Every weekday morning, I take my 2 year-old son, Micah, to school. School has been the place where Micah could satisfy his growing social needs while mommy and daddy get some quiet time for a few hours each day. It’s a win-win situation in every sense.
There is a definite routine to our morning trek. We eat breakfast, get dressed, kiss mommy and baby Isla goodbye and head downstairs with the umbrella stroller in my left hand and Micah rested on my right arm. Once downstairs, we say “buenos dias” and “hasta luego” to our building manager, Juan, and then I strap Micah in the stroller… and away we go!
We then say “hola, buenos dias” to about a dozen people on our way to school. There’s Mari, the street-parking guide along with her husband. There’s Gabriel, Juan, and another friend who sells helium-filled balloons. There’s the 3-4 valet parking attendants at the restaurant across the street. Goyo is the guy who sells “super tortas” in front of the bank and then the rest are random people who take notice of Micah in the stroller and flash a friendly smile on their brisk walk to work.
It takes about 20 minutes to walk to school. I say a few more “hola, buenos dias”s to the teachers and receptionists at the school, kiss Micah, tell him I love him and let the teachers whisk him away.
Now when I pick Micah up from school, the routine is repeated but in reverse. However, this time, there is an old couple on the street who I presume to be of indigenous origin by the language that they speak. It’s difficult for me to give money to the poor when I see them on the same exact part of the street during very particular hours, only to not see them there on holidays and off-hours. It seems a little “iffy” but maybe that’s just me.
In any case, I got tired (or guilty, perhaps?) of ignoring them so one day I decided I would have Micah hand them some money from the stroller. The purpose of this was three-fold: 1) a few measly pesos from a child seems to be a more acceptable offering than from a grown man, 2) it’s the cute thing to do, and 3) life lessons at the age of 2 seems about right. The lady with the cup appreciated our small offering, we all shared a smile and proceeded home. I then affirmed Micah in his willingness to share and told him that this is what we’re supposed to do when we see people in need.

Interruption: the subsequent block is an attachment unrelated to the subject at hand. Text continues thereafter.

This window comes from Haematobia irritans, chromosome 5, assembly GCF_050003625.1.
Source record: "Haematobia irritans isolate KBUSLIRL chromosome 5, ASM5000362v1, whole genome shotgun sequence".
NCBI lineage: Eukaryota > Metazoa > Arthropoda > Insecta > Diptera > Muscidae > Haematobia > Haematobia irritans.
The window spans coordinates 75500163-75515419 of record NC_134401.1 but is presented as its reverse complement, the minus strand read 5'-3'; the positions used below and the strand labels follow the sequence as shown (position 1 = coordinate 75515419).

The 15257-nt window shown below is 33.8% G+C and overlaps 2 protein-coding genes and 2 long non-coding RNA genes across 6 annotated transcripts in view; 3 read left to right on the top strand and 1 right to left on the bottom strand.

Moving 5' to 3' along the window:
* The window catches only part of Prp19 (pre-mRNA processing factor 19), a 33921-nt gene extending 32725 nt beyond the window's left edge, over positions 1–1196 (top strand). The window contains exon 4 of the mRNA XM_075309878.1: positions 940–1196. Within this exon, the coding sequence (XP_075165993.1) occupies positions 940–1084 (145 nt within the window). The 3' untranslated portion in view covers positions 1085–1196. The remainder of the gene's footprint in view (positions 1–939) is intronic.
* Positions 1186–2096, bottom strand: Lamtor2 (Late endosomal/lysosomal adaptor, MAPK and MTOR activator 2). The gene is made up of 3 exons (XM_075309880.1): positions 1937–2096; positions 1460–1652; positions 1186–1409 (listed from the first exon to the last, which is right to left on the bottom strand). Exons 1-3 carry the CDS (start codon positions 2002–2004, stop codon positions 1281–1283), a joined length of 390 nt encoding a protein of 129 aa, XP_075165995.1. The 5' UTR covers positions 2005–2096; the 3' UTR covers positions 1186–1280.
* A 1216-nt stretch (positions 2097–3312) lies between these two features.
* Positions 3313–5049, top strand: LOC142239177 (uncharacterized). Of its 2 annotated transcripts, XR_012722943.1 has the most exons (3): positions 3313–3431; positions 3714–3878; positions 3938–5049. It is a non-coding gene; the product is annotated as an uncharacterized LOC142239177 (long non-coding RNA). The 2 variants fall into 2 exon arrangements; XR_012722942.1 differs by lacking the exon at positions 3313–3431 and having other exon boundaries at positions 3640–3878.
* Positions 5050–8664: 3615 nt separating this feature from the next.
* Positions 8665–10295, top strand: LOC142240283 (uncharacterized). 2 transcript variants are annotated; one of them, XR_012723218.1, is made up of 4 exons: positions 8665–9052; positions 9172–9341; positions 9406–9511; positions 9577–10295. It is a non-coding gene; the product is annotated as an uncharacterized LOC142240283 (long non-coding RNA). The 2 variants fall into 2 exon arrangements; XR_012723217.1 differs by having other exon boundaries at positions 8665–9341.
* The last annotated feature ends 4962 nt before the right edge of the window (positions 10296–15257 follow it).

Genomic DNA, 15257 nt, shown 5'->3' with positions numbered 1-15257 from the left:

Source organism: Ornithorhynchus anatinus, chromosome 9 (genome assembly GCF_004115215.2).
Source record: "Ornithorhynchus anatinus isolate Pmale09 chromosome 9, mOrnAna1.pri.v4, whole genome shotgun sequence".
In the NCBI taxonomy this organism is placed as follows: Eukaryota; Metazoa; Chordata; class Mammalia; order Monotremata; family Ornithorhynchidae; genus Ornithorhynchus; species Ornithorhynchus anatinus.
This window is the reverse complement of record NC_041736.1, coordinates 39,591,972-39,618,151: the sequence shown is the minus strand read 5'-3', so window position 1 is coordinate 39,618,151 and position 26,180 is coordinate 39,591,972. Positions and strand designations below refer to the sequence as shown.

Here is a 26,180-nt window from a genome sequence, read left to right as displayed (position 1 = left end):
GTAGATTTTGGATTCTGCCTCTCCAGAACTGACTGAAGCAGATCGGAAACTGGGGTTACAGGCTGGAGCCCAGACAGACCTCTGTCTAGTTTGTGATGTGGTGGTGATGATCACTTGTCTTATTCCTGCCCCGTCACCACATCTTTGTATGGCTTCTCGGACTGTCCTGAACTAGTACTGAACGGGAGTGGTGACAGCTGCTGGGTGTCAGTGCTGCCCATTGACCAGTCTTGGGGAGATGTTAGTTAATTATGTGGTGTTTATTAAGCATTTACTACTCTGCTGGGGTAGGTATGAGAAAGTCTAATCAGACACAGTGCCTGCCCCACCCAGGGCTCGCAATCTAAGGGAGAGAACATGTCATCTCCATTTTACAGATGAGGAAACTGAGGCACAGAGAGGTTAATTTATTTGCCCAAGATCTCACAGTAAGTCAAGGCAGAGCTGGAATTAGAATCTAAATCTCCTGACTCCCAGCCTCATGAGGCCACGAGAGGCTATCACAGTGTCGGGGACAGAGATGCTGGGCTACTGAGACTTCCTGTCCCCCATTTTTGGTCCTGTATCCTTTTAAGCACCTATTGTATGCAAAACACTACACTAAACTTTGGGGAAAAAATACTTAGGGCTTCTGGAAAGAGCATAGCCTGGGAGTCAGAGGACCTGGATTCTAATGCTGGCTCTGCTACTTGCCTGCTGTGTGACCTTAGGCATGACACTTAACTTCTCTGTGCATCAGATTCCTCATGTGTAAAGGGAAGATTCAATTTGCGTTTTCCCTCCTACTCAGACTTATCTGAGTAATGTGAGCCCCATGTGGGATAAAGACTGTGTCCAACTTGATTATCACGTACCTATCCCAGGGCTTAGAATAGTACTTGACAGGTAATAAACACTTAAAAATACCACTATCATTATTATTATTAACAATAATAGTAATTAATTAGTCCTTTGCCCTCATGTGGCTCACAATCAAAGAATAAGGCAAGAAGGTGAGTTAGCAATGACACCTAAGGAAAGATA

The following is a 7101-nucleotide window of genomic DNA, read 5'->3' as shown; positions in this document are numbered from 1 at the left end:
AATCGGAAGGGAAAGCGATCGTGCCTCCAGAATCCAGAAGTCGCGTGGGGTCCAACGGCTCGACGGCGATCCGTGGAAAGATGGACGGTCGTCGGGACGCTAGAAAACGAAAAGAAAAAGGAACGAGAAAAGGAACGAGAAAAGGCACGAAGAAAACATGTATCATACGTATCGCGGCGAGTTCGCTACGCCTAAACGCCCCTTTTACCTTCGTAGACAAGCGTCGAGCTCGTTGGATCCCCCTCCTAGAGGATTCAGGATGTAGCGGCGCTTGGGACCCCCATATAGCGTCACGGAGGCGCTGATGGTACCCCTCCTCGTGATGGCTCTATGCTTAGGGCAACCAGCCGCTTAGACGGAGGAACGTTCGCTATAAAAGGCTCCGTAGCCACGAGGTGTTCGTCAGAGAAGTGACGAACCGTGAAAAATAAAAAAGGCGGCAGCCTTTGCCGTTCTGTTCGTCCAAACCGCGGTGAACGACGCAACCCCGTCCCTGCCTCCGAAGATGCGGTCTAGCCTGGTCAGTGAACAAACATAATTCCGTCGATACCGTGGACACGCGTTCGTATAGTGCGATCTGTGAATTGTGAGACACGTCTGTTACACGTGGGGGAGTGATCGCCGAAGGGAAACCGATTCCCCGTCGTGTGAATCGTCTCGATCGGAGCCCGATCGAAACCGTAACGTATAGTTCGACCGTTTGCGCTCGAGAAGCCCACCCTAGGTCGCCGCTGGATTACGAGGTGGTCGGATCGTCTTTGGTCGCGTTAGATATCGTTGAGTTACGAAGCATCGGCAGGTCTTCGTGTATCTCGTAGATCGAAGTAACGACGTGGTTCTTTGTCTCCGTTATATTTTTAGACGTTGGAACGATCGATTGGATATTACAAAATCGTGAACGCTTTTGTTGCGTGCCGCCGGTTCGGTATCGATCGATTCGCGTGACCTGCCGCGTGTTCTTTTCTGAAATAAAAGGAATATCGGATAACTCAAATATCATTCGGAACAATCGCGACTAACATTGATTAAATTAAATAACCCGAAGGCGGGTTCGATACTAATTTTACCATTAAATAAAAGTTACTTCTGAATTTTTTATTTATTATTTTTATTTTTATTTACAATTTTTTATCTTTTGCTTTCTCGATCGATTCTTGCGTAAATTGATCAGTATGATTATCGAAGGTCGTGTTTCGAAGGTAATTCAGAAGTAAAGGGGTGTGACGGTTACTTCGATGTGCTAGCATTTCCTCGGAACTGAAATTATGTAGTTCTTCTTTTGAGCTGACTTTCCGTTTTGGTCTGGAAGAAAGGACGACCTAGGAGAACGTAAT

The next day, the indigenous couple was in the same spot. Using my “this is iffy” logic, I decided to give them a smile (nothing more) and go our merry way toward home. Besides, we already gave them money– this can’t be a daily thing, can it? As soon as I passed them, my son yells out, “money, daddy! money!” I stopped the stroller, stooped to his level and asked him, “what do you mean son? You think we should give them money?” He says, “yeah.”
I pulled out my wallet, handed him a few pesos and backed up the stroller so that he could deposit the small gift into the lady’s cup again. Their gratitude was once again, very evident. We smiled and headed home.
The next day, the same thing. It’s become very clear that my 2-year-old son is not going to let me just walk by these people who clearly have a need. What I considered a one-time lesson has now become a daily practice. Even if the teacher doesn’t practice what he preaches on a daily basis, the pupil will not let the opportunities pass. Touche, my son, touche.
My dream for my children would be that they would be the Best Versions of Us x 1000. That’s high-level math right there.
It’s no cliche to say that our children often teach us. They are capable of showing us a way of life that is beautiful, generous, loving, and filled with wonder.
One day, our family will make our way back to the suburbs where the streets are swept daily and the vagabonds are met more on TV than in real life. For now, I am grateful that we live in the City where the tension to give and serve is propelled with a daily opportunity. It’s uncomfortable, it’s trying, and it is a test of what we really believe and practice.
I’m thankful that at age 2, Micah gets it. It’s not rocket science, it’s not a judgment call, it’s not a curriculum you study for weeks with a small group; it is a here and now. “Money, Daddy! Money!” You have money, they don’t. It’s simple, isn’t it? Drop it in their cup and love them in simple, real ways… Duh!
Thanks, buddy. You put your daddy to shame but you also make me unbelievably proud.
How ’bout that? My 2 year-old advocate for the poor, folks.